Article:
The story is going to be more like 52 than that of Countdown in that it will be self-contained (rather than trying to line up with the continuity of a bunch of shitty stories like Amazons Attack or Flash: The Fastest Man Alive), but far less epic in scope than either. If 52 was about a year in the life of the DCU and Countdown was about the new/old DC Multiverse, this is simply a year-long World’s Finest story, with Wonder Woman in for Robin.
If there was a risk in doing a weekly after Countdown, it seems like Superman, Batman and Wonder Woman would mitigate it. Of course, the beauty of the other weeklies was that they were among DC’s best-selling titles despite starring characters who couldn’t normally get arrested, like The (de-)Elongated Man or Mary Marvel; here DC’s using their big guns, which might run the risk of diluting other bits of their line (Why read that usually incomprehensible Superman/Batman book when you can see them here, and with Wonder Woman as a bonus? Why put up with Ed Benes’ horrible fucking art on JLoA when you can get the Trinity plus other DC superheroes here?)
Well, today’s the day we find out if Trinity is going to be more like 52 or Countdown in terms of quality.
I’m happy to report that, thus far, it seems closer to the former than the latter.
Already, it’s visually stronger, and will likely remain so. Bagley’s a strong artist, one who’s great with superheroes and, after so long on Brian Michael Bendis’ talky and emotive Ultimate Spider-Man a very solid actor. On a fan-ish level, it’s great fun to see him drawing the DC icons after so many years at Marvel (the same thrill that seeing Andy Kubert on Batman and Adam Kubert on Superman was, until they both got sucked into time warps or whatever happened to them), and I found myself getting quite excited about the prospect of seeing more from him.
He illustrates the 15-page lead story (with inker Art Thibert), and portions of the 15-page back-up, while Scott McDaniel and Andy Owens handle the bulk of it.
As for the story, it starts, as so many of these do, in space (in an unfortunate coincidence, the current JSoA arc, DC Universe 0 and now Trinity all feature almost identical looking cosmic entities flailing around in space), before heading down to a table, around which Bruce Wayne, Clark Kent and Diana Prince sit around and talk. (Not unlike the last issue of JLoA, or the first half of Brad Meltzer’s JLoA run). Yes, we’ve all had our fill of the Trinity talking at table by this point, but Busiek writes pretty sharp dialogue, and does a great job of defining them through their chat.
We also get to see The Flash and his kids in action against Clayface, and plenty of portentous talk about dreams and symbols and destiny.
It’s obviously quite early, but I was pleased with how this issue read, and am excited for future ones.
If I have any complaint, it’s that the cover is pretty bland—the plan is apparently to make every three covers form a triptych, so each one will feature a single member of the cast posing—and it would have been nice to replicate that aspect of 52 as well.
Ultimate Origins #1 (Marvel) Presenting Brian Michael Bendis’ attempt to convince readers he’s had a plan to connect everything in the Ultimate Universe ever since the beginnings of Ultimate Marvel Team-Up, despite the overwhelming evidence to the contrary, including the Hulk and Iron Man he introduced being recreated for Mark Millar’s later series The Ultimates, and Bendis’ own recreation (with Millar) of the Fantastic Four after Bendis had previously introduced a rather different version of them in UMTU #2.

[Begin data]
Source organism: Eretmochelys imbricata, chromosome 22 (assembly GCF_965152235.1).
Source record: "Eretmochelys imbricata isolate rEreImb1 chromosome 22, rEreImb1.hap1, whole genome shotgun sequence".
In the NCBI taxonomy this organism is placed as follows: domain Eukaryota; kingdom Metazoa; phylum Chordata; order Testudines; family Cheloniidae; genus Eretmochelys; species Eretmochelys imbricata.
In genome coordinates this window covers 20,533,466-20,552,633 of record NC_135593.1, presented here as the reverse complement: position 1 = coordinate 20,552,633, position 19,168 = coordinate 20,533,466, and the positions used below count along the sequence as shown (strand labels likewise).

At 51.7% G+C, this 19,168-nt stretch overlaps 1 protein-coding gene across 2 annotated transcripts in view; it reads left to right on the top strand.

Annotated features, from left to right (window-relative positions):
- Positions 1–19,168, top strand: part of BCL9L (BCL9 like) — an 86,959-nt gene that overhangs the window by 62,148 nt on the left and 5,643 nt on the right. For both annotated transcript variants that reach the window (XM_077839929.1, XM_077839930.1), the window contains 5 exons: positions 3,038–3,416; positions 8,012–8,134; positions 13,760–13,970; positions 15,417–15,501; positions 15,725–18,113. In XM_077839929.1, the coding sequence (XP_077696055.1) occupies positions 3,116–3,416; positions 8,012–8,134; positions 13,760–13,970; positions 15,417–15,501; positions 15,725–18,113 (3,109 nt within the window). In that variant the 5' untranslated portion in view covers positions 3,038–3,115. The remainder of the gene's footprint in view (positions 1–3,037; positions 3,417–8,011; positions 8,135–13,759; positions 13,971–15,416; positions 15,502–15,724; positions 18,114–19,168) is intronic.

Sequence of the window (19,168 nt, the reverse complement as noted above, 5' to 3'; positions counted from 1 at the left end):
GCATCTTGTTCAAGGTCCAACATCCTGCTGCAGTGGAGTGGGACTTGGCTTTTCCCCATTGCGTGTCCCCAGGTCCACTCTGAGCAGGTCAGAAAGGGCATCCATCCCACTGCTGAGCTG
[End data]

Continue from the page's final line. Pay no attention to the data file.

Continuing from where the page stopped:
This reverse-engineered conspiracy theory starts with artist Burch Guice redrawing a three-page sequence from UMTU in which Bruce Banner tells Spider-Man that everything’s connected. From there we flash back to World War II and see allied soldiers Wolverine, Nick Fury (or maybe his dad?) and a bald guy named Fisk (The Kingpin? The Kingpin’s dad?) get in trouble for looting while on the job. Fury becomes part of a Tuskegee-like experiment to test the super-soldier serum that would eventually make Captain America on black dudes (shades of Robert Morales’ The Truth: Red, White and Black), then flash forward a little bit more to naked Wolverine running around as part of some Weapon X bullshit.
There’s one intriguing big idea here, one that diverges sharply from the history of the Marvel Universe (original flavor) revealed in the conversation between a mad scientist and a military type at Wolverine’s origin story, but it’s a little too early to see where Bendis is going with it.
Pretty great art by Guice, although his Spider-Man seems more “616” than Ultimate, a mistake most artists seem to make when they first start drawing the character. Even Stuart Immonen’s first few Spidey’s seemed older and stockier, but he ended up getting teen Spidey down perfectly within a few issues, so I imagine Guice will as well.
The War That Time Forgot #2 (DC) Writer Bruce Jones continues to expand his cast, introducing us to the faction of time-lost soldier-types that the faction from last issue is apparently at war with. These include The Viking Prince, G.I. Robot, and some ancient Greek and Romans I feel like maybe I should recognize, but don’t. The dinosaur fighting is woefully inadequate, with only one dinosaur making an appearance, and it’s a raptor, the most boring kind of dinosaur a soldier can fight. (Let’s see some of these guys, Jones!). Al Barrionuevo and Jimmy Palmiotti’s art is pretty decent by DC’s current standards, but with so many characters, the lack of stronger, individualized character designs is getting to be problematic, as it’s hard to keep the multiple dark-haired dudes in bomber jackets or loin-clothed, sandal-rocking ancient guys distinct from one another.